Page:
Autocrats fall when people lose their fear — and that moment can be signaled dramatically by a simple jeer. As it was last week when Europe’s so-called “last dictator,” Belarus’ Alexander Lukashenko, was booed during a speech at a Minsk factory by workers who chanted for him to step down.
“Until you kill me, there will be no other elections,” Lukashenko told the sullen crowd. “Shoot yourself,” one emboldened worker shouted at him as he left the stage — a brazen statement no one would have dared utter to his face before the current turmoil rocking Belarus.
The visit was meant to have demonstrated Lukashenko’s strong support from a core group of Belarusians, say analysts. The factory, which makes tractor wheels, is one of the large Soviet-like state-run industrial plants that have in the past been pro-Lukashenko strongholds. For veteran observers and journalists, the debacle at the factory was reminiscent of the fall 32 years ago of another European autocrat — Nicolae Ceaușescu, the longtime Communist leader of Romania.
He similarly misjudged the mood of a crowd — as well as the tide of events. In 1984, Ceaușescu had easily sidestepped a planned coup d’état, dispatching nimbly a key military unit to help with the maize harvest. But in December 1989, history caught him up with him as he tried to whip up support against growing anti-government protesters who had been undeterred by a violent state reaction.
Eight minutes into a speech before a mass meeting in Bucharest’s Revolution Square, during which he labeled protesters as “fascist agitators who want to destroy socialism,” he was booed, triggering a bewildered frown from the autocrat and an impotent wave of his hand. Power seemed to drain away from the Conducător, or leader.
“A fatal moment of weakness, shown live on television, sealed his fate,” writes historian Victor Sebestyen in his book Revolution 1989: The Fall of the Soviet Empire. “The panic on his face was the beginning of his end. As the first barracker, a taxi driver called Adrian Donea, said later: ‘We could see he was scared. At that moment we realized our force.’”
It is unlikely that Lukashenko will share thefate of Ceaușescu, who was executed along with his wife, Elena, after a kangaroo court passed death sentences on the couple. It would more likely be a quick flight to Moscow, where he would take his place as a semi-tolerated guest alongside Ukraine’s ousted Viktor Yanukovych, suggest Western diplomats.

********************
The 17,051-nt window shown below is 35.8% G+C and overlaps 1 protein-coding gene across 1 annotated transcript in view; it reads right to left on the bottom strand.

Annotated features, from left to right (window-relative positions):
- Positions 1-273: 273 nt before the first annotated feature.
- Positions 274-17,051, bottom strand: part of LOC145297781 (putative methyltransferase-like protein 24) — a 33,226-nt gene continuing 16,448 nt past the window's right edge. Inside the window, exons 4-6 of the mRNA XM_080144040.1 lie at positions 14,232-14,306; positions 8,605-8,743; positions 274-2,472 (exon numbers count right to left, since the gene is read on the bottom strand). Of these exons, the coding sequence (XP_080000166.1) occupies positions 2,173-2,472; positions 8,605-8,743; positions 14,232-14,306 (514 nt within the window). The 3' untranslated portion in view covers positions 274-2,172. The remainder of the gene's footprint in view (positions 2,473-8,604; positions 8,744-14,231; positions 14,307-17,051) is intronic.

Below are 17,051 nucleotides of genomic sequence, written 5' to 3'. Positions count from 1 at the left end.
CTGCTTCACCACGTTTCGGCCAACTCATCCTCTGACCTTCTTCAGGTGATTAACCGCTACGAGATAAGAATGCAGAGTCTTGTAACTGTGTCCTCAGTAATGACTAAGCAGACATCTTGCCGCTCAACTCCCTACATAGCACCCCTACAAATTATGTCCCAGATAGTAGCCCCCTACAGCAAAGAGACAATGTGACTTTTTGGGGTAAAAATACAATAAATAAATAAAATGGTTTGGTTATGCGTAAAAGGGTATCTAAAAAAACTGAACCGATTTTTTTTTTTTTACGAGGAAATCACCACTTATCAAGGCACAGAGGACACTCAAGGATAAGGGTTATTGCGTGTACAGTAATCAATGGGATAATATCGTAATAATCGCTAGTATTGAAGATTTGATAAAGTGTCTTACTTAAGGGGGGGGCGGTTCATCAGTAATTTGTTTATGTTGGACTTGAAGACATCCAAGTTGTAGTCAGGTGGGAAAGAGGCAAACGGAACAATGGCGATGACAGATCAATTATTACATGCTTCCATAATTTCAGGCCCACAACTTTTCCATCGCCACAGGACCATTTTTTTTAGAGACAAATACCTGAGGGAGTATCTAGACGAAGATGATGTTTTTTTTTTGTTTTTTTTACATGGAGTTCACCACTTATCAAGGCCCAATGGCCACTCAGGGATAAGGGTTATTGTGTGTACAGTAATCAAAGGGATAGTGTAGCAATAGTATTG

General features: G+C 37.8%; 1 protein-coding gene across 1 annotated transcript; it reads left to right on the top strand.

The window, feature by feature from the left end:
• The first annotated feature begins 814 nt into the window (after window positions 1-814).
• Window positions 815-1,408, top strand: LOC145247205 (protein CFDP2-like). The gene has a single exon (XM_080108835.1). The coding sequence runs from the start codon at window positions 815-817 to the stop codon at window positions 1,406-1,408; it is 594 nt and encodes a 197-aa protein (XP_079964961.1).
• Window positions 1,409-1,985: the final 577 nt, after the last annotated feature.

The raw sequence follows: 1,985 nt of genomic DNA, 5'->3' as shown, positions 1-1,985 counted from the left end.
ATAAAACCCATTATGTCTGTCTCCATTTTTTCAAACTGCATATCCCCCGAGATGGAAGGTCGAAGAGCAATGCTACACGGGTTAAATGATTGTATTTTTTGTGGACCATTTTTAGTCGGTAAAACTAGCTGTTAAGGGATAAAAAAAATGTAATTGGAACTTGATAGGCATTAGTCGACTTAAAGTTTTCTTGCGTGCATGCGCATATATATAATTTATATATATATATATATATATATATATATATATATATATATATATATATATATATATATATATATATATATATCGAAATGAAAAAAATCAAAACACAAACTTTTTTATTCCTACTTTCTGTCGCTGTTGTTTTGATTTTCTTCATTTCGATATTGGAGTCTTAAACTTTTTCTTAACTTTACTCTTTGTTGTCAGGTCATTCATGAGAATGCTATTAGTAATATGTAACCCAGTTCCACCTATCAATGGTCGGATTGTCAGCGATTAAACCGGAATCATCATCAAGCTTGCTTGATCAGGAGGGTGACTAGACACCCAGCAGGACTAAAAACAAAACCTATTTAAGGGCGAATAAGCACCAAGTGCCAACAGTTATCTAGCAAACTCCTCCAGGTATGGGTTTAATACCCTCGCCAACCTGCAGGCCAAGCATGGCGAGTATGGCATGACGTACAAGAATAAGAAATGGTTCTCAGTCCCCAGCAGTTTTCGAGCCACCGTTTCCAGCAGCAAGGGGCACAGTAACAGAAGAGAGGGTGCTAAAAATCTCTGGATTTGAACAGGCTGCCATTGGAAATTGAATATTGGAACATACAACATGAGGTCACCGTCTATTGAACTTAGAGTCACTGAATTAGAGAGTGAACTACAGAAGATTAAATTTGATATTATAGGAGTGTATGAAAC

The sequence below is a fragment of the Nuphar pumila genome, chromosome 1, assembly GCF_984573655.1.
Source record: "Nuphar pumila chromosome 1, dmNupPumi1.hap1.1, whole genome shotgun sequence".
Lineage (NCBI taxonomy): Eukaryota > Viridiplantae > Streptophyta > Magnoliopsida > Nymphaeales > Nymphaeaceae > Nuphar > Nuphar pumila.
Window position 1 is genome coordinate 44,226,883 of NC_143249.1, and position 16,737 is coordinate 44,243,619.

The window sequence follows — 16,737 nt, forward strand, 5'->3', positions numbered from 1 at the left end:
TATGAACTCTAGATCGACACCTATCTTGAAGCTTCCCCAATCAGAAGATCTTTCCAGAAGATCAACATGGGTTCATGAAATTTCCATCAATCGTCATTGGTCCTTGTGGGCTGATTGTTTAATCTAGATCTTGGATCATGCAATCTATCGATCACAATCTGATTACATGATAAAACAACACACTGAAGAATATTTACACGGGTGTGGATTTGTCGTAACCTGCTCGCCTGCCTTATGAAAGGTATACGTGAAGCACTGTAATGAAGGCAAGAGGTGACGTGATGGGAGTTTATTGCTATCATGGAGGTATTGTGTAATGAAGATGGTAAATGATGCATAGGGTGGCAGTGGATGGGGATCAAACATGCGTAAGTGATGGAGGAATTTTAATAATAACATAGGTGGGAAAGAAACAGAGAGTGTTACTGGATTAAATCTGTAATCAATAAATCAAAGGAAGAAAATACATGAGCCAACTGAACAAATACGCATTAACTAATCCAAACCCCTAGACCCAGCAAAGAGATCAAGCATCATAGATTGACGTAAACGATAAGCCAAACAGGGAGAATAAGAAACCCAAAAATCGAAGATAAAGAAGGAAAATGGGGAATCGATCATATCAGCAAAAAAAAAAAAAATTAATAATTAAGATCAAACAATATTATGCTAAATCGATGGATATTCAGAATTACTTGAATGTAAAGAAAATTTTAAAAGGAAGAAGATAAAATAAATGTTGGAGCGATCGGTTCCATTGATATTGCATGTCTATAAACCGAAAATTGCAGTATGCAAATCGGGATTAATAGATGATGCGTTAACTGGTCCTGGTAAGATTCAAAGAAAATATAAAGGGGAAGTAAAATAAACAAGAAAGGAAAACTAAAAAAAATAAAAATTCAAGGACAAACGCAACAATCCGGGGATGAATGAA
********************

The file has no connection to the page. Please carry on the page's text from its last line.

And there seems to be plenty of fight left in Lukashenko, according to Keir Giles, an analyst with Chatham House.
“Having failed to swiftly translate popular support into tangible political achievements, there are signs the protests against the fraudulent presidential election in Belarus may be losing momentum in the face of the state’s resilience and still-confident security and enforcement apparatus,” he warns.
“Attempts to blame the unrest on the West have focused on groups Lukashenko and Russia can both call enemies. And now Lukashenko is not only inventing anti-Russian policies supposedly held by the opposition, such as suppressing the Russian language and closing the border with Russia, but also a supposed military threat from NATO,” Giles adds.
“If this is believed in Moscow, where Foreign Minister Sergey Lavrov has already described events in Belarus as part of a ‘struggle for the post-Soviet space,’ this makes a Russian intervention more likely,” he says.
A 2007 research study by American political scientists Jennifer Gandhi and Adam Przeworski on “Dictatorial Institutions and the Survival of Autocrats” found authoritarian leaders survive by pursuing one or other of two options — either intensifying repression if they can, or broadening out their support base via nominal reforms. Judging by this week’s reaction at the Minsk factory, reform would appear now not to be a viable option for Lukashenko.
According to former British Foreign Secretary Malcom Rifkind, there is no reason for him to stop his brutal crackdown as that would be a sign of weakness which would diminish his hold on power.
“We have the precedents of Tiananmen Square in China, the Iranian ayatollahs suppressing a popular uprising some years ago, and (Nicolas) Maduro in Venezuela clinging to power despite the desperate opposition of his own people. Lukashenko knows that it will be a dacha in Russia at best and a prison cell in Minsk at worst, if he appeared to submit to international pressure at such a time,” Rifkind adds in a commentary for the Royal United Services Institute, a defense and security research group based in London.
But that may not be enough — as the ill-fated Ceaușescu discovered, let down by his own involuntary acknowledgement of surprise. Lukashenko’s only option may be to secure some form of Kremlin intervention. Chatham House’s Keir Giles, believes the West should carefully calibrate its responses and avoid offering a pretext for Russian intervention.
But being kept in power by Putin, though, would leave Lukashenko diminished, the leader in name but in effect a temporary placeman for the Kremlin, no longer the king of his castle.